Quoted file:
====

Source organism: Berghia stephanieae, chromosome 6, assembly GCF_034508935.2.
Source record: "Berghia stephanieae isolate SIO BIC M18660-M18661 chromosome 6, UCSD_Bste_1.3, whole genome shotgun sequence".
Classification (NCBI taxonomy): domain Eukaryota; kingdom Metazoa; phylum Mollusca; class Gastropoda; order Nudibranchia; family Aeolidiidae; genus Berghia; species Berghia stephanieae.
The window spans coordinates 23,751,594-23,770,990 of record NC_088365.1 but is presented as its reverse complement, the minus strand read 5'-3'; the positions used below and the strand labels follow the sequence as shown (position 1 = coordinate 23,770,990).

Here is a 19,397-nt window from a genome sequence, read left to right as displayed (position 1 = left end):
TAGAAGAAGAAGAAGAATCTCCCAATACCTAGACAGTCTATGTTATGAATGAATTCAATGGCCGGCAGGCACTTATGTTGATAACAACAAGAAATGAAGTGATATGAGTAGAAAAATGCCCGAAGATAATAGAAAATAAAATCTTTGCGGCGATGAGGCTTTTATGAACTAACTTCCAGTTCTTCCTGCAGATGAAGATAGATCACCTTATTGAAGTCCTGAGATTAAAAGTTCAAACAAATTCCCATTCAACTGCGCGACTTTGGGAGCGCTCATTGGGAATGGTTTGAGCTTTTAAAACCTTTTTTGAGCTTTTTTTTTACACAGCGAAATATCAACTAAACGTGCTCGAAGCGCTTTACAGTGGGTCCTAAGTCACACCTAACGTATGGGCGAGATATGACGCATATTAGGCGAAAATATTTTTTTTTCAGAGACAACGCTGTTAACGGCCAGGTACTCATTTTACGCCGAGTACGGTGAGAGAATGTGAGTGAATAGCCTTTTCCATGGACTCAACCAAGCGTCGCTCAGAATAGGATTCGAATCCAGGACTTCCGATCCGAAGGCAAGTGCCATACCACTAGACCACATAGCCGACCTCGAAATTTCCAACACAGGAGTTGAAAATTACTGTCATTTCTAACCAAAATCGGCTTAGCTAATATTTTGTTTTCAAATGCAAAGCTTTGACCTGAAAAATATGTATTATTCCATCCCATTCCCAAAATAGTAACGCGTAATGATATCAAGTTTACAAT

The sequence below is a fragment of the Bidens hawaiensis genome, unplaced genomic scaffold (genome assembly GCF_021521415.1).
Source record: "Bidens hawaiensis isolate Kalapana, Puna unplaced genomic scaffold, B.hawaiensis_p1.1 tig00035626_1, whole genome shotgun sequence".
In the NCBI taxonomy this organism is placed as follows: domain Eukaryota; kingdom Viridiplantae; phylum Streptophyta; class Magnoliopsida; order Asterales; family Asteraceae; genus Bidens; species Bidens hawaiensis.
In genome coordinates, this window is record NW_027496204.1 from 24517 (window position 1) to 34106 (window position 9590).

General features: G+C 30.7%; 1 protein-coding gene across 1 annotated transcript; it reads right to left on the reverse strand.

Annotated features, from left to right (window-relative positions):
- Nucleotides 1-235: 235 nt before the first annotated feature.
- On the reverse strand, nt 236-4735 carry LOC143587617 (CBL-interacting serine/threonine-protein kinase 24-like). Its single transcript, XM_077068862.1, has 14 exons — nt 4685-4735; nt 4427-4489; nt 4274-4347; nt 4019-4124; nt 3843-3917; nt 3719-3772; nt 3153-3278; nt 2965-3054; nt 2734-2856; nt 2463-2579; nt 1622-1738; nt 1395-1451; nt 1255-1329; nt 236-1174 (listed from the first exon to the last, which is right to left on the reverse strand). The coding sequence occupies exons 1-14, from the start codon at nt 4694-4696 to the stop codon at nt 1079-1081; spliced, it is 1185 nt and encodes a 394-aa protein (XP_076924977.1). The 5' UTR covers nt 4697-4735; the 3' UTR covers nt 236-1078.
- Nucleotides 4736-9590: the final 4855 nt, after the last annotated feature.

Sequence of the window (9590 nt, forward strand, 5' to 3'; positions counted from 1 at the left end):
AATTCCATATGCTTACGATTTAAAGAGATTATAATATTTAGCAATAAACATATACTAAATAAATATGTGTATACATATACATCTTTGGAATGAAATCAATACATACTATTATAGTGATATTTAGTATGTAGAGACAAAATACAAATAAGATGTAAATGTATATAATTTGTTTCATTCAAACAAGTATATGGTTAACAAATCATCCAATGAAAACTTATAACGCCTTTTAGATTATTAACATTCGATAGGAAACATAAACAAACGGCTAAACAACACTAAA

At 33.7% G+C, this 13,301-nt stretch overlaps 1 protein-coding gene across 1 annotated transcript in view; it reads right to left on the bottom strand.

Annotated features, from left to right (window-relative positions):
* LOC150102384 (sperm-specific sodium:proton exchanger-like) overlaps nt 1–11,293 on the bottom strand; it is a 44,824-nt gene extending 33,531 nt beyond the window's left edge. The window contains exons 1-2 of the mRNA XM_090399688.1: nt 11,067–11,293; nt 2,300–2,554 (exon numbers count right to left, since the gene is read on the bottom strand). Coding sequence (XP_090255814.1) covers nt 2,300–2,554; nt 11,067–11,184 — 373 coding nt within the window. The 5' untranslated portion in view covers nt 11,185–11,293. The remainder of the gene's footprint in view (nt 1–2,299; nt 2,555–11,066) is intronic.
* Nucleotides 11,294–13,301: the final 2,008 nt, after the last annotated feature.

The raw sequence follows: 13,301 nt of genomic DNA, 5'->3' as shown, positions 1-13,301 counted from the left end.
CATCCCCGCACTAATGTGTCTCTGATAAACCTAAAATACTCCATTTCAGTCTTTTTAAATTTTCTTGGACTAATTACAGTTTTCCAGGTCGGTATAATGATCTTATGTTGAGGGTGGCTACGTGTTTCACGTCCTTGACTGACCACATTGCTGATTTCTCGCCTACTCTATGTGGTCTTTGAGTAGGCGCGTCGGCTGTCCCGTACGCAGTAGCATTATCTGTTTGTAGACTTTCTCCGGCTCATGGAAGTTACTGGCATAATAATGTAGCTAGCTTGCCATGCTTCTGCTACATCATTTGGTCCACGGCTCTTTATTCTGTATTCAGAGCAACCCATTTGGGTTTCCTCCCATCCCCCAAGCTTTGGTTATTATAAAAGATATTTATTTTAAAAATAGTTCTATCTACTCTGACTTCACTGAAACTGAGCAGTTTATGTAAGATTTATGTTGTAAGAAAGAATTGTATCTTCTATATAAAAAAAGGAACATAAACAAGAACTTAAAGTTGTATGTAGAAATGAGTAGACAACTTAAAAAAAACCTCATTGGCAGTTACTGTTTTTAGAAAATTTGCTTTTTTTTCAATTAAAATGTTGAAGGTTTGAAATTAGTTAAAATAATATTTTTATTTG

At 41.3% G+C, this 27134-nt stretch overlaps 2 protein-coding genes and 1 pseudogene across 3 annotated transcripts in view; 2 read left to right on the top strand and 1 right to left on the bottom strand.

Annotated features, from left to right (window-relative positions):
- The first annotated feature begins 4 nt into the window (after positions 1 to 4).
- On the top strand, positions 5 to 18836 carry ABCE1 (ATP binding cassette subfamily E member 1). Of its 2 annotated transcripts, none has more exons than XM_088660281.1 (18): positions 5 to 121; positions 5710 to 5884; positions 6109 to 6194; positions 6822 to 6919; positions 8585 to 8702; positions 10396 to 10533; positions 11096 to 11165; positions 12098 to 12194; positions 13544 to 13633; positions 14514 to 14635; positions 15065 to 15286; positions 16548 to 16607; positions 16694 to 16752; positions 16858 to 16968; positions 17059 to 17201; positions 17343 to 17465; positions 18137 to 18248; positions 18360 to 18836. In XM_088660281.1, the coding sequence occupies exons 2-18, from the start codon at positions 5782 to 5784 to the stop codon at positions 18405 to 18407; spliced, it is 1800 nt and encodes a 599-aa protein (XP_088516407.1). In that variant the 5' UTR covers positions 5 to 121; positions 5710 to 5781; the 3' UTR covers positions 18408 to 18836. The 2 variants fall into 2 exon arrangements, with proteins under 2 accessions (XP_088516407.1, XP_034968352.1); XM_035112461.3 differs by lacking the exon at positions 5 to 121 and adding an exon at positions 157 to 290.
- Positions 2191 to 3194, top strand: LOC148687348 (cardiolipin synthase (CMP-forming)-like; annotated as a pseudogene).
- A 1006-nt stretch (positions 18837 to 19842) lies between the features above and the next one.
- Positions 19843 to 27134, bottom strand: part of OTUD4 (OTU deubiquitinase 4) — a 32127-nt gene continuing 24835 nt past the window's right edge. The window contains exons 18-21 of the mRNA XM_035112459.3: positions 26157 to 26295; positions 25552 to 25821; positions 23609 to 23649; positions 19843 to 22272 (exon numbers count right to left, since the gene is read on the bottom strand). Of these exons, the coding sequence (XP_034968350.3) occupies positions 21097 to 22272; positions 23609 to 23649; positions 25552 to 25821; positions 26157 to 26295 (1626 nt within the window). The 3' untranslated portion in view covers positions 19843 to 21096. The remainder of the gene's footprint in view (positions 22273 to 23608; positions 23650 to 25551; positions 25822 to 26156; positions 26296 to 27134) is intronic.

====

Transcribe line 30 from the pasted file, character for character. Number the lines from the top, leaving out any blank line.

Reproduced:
- Positions 19843 to 27134, bottom strand: part of OTUD4 (OTU deubiquitinase 4) — a 32127-nt gene continuing 24835 nt past the window's right edge. The window contains exons 18-21 of the mRNA XM_035112459.3: positions 26157 to 26295; positions 25552 to 25821; positions 23609 to 23649; positions 19843 to 22272 (exon numbers count right to left, since the gene is read on the bottom strand). Of these exons, the coding sequence (XP_034968350.3) occupies positions 21097 to 22272; positions 23609 to 23649; positions 25552 to 25821; positions 26157 to 26295 (1626 nt within the window). The 3' untranslated portion in view covers positions 19843 to 21096. The remainder of the gene's footprint in view (positions 22273 to 23608; positions 23650 to 25551; positions 25822 to 26156; positions 26296 to 27134) is intronic.